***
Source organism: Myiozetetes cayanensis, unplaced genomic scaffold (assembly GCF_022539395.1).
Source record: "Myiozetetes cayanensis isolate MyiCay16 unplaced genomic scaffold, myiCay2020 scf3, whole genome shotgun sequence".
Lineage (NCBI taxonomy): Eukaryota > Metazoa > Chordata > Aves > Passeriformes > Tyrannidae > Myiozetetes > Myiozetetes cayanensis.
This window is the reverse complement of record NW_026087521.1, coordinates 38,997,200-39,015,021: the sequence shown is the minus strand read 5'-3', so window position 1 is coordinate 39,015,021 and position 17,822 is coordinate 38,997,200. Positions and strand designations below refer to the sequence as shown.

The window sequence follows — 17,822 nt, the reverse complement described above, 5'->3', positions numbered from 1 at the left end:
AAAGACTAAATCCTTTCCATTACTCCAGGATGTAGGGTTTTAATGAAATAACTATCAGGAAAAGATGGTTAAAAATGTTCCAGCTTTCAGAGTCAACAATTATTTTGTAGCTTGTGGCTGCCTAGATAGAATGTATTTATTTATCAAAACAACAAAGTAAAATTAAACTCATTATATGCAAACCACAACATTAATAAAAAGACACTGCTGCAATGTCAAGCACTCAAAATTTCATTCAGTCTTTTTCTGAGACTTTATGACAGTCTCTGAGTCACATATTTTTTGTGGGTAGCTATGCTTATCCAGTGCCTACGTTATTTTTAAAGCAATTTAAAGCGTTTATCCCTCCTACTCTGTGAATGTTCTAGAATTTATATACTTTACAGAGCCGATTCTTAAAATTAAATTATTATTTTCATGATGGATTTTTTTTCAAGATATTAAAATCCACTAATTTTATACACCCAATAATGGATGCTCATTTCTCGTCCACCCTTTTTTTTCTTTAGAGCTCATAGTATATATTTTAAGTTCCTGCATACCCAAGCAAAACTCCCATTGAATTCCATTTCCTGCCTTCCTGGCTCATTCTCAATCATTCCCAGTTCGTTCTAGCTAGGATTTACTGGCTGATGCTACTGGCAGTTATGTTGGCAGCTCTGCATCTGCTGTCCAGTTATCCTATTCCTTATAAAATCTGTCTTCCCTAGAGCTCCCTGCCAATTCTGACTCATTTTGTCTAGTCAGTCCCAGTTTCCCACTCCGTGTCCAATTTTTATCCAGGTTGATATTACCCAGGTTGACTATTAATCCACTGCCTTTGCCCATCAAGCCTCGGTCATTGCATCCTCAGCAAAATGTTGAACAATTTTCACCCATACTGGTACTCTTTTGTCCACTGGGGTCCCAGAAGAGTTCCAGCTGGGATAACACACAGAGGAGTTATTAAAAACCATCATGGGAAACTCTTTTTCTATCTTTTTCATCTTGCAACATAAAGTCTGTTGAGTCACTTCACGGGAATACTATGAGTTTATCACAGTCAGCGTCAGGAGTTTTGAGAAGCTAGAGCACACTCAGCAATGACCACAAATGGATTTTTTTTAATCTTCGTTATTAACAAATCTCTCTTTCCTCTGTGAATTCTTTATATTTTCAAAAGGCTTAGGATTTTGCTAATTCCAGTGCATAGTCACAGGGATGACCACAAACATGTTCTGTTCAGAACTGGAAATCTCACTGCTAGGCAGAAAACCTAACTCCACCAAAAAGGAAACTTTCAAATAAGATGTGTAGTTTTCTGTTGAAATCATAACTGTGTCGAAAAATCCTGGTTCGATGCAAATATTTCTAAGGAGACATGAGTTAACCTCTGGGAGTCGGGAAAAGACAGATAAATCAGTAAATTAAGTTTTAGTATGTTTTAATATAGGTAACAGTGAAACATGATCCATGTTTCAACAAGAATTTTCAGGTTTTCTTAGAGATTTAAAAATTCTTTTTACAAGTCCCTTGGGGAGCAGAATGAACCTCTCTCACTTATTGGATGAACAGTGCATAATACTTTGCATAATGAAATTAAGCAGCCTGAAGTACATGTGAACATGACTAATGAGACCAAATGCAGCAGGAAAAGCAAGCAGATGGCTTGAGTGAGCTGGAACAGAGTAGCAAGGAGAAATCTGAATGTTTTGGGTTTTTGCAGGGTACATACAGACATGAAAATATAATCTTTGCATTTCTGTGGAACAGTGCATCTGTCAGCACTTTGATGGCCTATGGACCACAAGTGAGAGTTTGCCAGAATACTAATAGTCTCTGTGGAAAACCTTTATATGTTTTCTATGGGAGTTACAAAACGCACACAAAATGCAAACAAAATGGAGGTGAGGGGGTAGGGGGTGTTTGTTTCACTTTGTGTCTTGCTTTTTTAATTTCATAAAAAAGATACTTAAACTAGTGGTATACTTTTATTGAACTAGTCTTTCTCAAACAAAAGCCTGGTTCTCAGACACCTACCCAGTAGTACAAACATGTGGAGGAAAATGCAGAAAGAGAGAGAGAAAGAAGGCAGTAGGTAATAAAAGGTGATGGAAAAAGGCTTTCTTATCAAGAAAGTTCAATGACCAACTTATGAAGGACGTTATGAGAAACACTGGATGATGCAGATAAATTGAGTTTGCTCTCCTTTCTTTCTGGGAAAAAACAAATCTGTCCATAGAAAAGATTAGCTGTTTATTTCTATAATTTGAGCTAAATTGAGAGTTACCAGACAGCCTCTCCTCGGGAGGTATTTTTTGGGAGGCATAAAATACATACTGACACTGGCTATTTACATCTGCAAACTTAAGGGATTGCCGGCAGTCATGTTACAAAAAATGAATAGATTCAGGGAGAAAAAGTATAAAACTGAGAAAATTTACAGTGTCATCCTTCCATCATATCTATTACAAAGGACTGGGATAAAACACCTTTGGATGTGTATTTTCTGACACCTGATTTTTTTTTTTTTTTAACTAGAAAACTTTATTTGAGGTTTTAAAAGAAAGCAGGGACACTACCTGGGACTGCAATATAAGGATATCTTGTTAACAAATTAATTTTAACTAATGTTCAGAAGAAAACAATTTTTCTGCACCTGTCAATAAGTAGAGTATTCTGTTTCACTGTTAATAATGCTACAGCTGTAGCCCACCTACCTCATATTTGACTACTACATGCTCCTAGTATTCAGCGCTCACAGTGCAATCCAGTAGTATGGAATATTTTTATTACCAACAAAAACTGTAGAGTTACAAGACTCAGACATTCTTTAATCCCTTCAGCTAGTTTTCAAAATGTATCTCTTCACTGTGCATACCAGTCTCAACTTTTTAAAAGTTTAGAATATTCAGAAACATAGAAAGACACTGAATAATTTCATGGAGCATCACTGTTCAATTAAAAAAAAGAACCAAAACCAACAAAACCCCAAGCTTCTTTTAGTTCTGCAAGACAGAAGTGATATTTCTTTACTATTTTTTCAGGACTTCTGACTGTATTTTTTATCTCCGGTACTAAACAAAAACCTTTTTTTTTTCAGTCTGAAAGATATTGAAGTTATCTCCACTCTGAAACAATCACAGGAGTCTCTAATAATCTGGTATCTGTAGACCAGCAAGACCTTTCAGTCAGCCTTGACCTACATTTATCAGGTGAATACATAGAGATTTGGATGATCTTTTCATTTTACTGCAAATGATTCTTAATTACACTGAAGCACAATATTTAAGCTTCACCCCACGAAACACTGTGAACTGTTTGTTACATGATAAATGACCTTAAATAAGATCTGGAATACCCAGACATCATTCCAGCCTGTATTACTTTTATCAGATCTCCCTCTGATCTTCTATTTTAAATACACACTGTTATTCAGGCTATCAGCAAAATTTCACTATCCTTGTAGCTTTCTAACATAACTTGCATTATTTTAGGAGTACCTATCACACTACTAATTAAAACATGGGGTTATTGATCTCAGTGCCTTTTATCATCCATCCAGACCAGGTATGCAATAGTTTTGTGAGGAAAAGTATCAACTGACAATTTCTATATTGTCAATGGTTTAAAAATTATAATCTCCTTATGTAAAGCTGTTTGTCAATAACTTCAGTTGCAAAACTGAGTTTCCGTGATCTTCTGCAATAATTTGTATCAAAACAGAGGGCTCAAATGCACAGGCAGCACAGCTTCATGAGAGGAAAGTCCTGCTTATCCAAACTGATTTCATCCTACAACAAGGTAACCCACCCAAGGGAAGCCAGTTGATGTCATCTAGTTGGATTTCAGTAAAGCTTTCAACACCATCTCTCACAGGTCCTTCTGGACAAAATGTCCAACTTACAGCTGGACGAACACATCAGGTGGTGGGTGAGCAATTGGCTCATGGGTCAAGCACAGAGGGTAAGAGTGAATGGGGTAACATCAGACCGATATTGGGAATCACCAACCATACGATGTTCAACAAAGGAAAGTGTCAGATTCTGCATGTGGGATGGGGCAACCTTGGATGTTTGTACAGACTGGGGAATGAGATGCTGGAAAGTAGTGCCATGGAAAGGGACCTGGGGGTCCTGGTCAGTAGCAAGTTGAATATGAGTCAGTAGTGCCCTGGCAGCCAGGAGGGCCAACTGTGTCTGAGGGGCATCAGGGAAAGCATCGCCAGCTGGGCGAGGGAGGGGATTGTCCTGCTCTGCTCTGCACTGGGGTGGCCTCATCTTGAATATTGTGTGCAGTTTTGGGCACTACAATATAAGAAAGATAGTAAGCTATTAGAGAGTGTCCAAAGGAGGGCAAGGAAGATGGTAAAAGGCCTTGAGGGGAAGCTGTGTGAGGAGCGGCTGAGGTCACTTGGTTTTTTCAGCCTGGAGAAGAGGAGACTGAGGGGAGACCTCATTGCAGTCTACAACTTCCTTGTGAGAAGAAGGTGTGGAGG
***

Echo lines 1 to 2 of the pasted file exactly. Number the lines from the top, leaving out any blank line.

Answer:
Source organism: Myiozetetes cayanensis, unplaced genomic scaffold (assembly GCF_022539395.1).
Source record: "Myiozetetes cayanensis isolate MyiCay16 unplaced genomic scaffold, myiCay2020 scf3, whole genome shotgun sequence".